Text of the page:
A Senate committee has advanced legislation that would change how the Environmental Protection Agency uses science to craft regulations intended to protect the environment and public health, the Hill reported Tuesday.
On party line votes, the Senate Environment and Public Works Committee voted 11–9 to approve the “Secret Science Reform Act,” a bill to prohibit the EPA from using science that includes private data, or data that can’t be easily reproduced. The bill has been pushed strongly by House Republicans for the last two years, but this is the first time it has been advanced by the Senate. It is sponsored by Sen. John Barrasso (R-WY).
The purpose of the Secret Science bill, according to its House sponsor Rep. Lamar Smith (R-TX), is to stop “hidden and flawed” science from being the basis of EPA regulations. However, many scientific organizations have disagreed with this characterization.
For example, approximately 50 scientific societies and universities said the bill would prohibit the EPA from using many large-scale public health studies, because their data “could not realistically be reproduced.” In addition, many studies use private medical data, trade secrets, and industry data that cannot legally be made public.
“The legislation may sound reasonable, but it’s actually a cynical attack on the EPA’s ability to do its job,” said Andrew Rosenberg, the director of the Center for Science and Democracy at the Union of Concerned Scientists, in a statement. “This bill would make it impossible for the EPA to use many health studies, since they often contain private patient information that can’t and shouldn’t be revealed.”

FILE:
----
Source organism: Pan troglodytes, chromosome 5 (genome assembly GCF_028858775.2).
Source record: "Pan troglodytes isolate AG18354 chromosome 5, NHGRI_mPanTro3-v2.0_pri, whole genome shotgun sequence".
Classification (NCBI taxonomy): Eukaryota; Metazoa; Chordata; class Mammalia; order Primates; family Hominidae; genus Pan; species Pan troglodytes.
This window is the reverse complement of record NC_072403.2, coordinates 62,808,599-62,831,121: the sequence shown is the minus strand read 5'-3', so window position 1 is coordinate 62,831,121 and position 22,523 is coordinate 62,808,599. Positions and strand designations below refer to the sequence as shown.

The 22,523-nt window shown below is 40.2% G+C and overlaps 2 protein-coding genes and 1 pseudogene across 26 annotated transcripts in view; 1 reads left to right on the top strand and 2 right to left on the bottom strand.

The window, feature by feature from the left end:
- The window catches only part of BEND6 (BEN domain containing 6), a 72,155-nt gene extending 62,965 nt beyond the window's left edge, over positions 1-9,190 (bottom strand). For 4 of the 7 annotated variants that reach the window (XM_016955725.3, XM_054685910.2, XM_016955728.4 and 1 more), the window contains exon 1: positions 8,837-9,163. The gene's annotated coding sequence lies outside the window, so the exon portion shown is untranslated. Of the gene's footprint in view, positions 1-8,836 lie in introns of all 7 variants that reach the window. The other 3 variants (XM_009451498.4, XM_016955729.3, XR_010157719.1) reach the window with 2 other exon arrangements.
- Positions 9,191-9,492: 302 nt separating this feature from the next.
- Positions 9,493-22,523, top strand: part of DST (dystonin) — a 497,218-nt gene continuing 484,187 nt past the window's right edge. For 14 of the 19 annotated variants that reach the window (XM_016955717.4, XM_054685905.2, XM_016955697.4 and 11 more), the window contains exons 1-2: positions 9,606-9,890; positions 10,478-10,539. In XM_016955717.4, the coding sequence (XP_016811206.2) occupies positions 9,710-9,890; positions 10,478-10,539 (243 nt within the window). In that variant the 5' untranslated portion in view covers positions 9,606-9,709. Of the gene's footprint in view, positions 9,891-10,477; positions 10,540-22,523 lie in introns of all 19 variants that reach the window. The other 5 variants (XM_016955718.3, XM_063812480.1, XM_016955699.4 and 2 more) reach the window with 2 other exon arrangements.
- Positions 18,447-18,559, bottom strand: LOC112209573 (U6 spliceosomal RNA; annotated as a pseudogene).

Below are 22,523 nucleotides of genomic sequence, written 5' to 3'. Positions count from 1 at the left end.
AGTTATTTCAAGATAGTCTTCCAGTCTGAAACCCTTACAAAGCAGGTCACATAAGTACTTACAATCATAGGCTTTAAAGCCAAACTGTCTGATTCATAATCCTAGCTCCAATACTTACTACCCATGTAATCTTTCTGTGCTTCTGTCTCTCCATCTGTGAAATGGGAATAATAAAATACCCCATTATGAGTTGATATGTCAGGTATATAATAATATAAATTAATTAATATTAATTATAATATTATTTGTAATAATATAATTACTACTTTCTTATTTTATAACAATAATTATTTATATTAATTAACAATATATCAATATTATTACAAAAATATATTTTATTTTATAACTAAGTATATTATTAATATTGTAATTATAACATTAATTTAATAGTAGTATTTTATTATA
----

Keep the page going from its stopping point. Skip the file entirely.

Republicans in support of the bill have countered that the EPA could still use data within the studies without disclosing personal information or trade secrets. But it wouldn’t be cheap for those studies to meet the bill’s requirements, according to the Congressional Budget Office (CBO). The CBO reported last year that the EPA relies on approximately 50,000 scientific studies to craft its regulations per year, and that meeting the goals of the “Secret Science” bill would cost between $10,000 and $30,000 per study.
When the legislation was moving through the House, Democratic opponents called it disingenuous — a perceived play for “transparency” within the EPA, when all Republicans really want is less EPA regulation. Environmentally-minded Senators on Tuesday seemed to agree. Sen. Barbara Boxer (D-CA) told the Hill that the bill was “just a joke,” while Sen. Bernie Sanders (I-VT) — who is expected to announce a Presidential bid on Thursday — reportedly called it “laughable.”
For its part, the White House has already threatened to veto the bill if it does come to President Obama’s desk. Obama made the same threat last year when the House passed a similar bill, but the legislation did not reach the then-Democrat controlled Senate.
Now, a notoriously anti-EPA Republican leading the Senate makes it all the more likely that Obama will have to use his veto pen on the Secret Science Reform Act. Senate Majority Leader Mitch McConnell (R-KY) has said his top priority is “to try to do whatever I can to get the EPA reined in.”